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There must be something I've overlooked when I learned Git. After all I'm fairly new to it.

My workmate says he's pushed back some changes he made to my commit in our remote repository. However the git log has no record of this new push.

How can I see what he pushed and thus know what branch to pull?

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2 Answers 2

up vote 6 down vote accepted

you have to git fetch his changes first. you can then show them using git log origin/branch (branch being very likely master)

git fetch retrieves all the remote changes, copies them to your local clone and updates the remote-tracking branches (those origin/… stuff, see git branch -a). to get his changes into your local branch, use either git pull or git merge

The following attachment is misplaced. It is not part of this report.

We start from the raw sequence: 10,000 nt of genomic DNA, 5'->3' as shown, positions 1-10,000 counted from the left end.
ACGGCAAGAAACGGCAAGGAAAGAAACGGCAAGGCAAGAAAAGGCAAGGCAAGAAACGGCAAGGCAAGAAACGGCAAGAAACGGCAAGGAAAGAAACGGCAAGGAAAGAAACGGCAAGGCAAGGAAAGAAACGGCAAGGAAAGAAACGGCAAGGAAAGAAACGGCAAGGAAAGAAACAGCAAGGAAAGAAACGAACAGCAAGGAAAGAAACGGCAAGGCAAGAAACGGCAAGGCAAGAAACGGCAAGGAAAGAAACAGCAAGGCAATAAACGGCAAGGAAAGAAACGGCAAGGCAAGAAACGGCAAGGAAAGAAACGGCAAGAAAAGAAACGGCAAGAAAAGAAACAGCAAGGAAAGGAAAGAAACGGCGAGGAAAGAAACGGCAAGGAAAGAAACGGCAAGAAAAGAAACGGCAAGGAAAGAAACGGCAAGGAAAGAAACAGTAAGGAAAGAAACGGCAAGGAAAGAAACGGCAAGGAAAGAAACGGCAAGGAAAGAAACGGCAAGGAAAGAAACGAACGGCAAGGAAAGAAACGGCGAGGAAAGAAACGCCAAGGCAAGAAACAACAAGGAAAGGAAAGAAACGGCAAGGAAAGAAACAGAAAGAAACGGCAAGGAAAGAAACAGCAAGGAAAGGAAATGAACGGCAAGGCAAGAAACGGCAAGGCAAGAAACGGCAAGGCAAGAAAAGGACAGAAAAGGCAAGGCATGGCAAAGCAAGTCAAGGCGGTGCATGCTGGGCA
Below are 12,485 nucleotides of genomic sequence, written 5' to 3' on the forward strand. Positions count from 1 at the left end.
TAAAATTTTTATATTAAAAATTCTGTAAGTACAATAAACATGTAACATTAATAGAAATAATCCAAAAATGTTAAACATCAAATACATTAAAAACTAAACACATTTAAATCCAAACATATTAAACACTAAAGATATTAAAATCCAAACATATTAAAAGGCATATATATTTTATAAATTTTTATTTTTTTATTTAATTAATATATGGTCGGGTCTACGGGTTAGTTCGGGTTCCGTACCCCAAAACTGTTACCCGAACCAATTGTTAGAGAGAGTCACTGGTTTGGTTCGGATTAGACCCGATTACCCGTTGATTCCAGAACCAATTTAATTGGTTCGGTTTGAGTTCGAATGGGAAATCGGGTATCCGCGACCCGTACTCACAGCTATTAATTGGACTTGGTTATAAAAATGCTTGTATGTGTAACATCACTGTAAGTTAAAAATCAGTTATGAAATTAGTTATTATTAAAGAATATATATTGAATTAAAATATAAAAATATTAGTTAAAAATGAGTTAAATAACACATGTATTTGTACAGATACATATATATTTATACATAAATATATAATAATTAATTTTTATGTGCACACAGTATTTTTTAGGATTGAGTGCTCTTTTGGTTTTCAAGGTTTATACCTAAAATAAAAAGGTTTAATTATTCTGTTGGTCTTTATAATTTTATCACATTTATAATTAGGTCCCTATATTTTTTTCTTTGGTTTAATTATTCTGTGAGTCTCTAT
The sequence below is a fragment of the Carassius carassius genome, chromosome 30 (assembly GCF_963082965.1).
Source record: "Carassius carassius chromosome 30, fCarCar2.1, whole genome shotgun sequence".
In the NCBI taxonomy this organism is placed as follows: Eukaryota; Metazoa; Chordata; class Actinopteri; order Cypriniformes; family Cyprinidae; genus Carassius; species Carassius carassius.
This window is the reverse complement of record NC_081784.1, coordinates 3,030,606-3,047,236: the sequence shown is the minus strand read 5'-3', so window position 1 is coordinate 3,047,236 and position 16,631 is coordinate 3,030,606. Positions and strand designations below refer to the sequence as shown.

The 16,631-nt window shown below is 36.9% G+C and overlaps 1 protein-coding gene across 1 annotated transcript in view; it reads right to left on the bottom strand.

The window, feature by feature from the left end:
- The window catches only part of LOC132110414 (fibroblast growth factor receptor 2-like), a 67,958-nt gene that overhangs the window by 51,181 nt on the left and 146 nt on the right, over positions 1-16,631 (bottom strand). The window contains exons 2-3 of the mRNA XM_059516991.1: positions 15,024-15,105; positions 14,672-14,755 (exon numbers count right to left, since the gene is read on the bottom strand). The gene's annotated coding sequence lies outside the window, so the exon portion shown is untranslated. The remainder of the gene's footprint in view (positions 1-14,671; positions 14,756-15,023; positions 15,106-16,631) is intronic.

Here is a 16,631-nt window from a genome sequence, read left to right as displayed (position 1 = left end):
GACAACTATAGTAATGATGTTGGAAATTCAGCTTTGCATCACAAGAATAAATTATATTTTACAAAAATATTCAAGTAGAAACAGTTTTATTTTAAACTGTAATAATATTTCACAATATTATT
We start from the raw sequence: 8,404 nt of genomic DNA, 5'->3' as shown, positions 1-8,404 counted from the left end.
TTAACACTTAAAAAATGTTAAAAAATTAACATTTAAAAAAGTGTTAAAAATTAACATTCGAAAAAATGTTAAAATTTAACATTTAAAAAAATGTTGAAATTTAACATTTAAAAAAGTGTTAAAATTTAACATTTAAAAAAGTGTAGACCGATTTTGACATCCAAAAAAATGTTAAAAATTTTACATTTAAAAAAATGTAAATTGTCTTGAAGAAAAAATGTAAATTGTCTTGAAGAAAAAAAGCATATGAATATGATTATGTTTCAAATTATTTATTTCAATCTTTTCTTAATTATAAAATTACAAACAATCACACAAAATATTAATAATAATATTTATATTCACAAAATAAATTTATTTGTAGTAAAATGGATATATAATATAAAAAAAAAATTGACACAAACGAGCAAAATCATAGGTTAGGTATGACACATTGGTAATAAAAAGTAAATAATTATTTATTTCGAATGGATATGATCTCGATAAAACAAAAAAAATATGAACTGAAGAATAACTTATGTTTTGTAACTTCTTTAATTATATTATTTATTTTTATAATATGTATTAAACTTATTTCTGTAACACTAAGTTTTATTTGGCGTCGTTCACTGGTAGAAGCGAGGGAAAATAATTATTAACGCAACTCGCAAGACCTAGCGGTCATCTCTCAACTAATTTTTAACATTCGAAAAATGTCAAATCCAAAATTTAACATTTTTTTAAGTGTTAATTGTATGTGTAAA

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Wonderful. Thanks! – why Mar 16 '11 at 7:52
Alternatively to git log, you can also use the graphical tool gitk (for which you'll want to show all branches: gitk --all), or in console mode: git show-branch -a – François Mar 16 '11 at 8:31

When you have the origin fetched like mentioned, you can always

git status

which will mention your current branch and whether you are ahead/behind the tracking branch (man git branch)

git log --left-right --graph --cherry-pick --oneline HEAD...origin/master

is my very very preferred alias for things. I have even created an alias for this (lr from left-right) and extended bash_completion for the purpose.

Consider adding a remote for the origin (if you clone from the origin, you'll have one automatically). You can then 'git remote update' to get all latest refs from the remote

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Very good alias, for the reader just don't forget to git fetch before ;) – Brice Feb 23 '14 at 1:53

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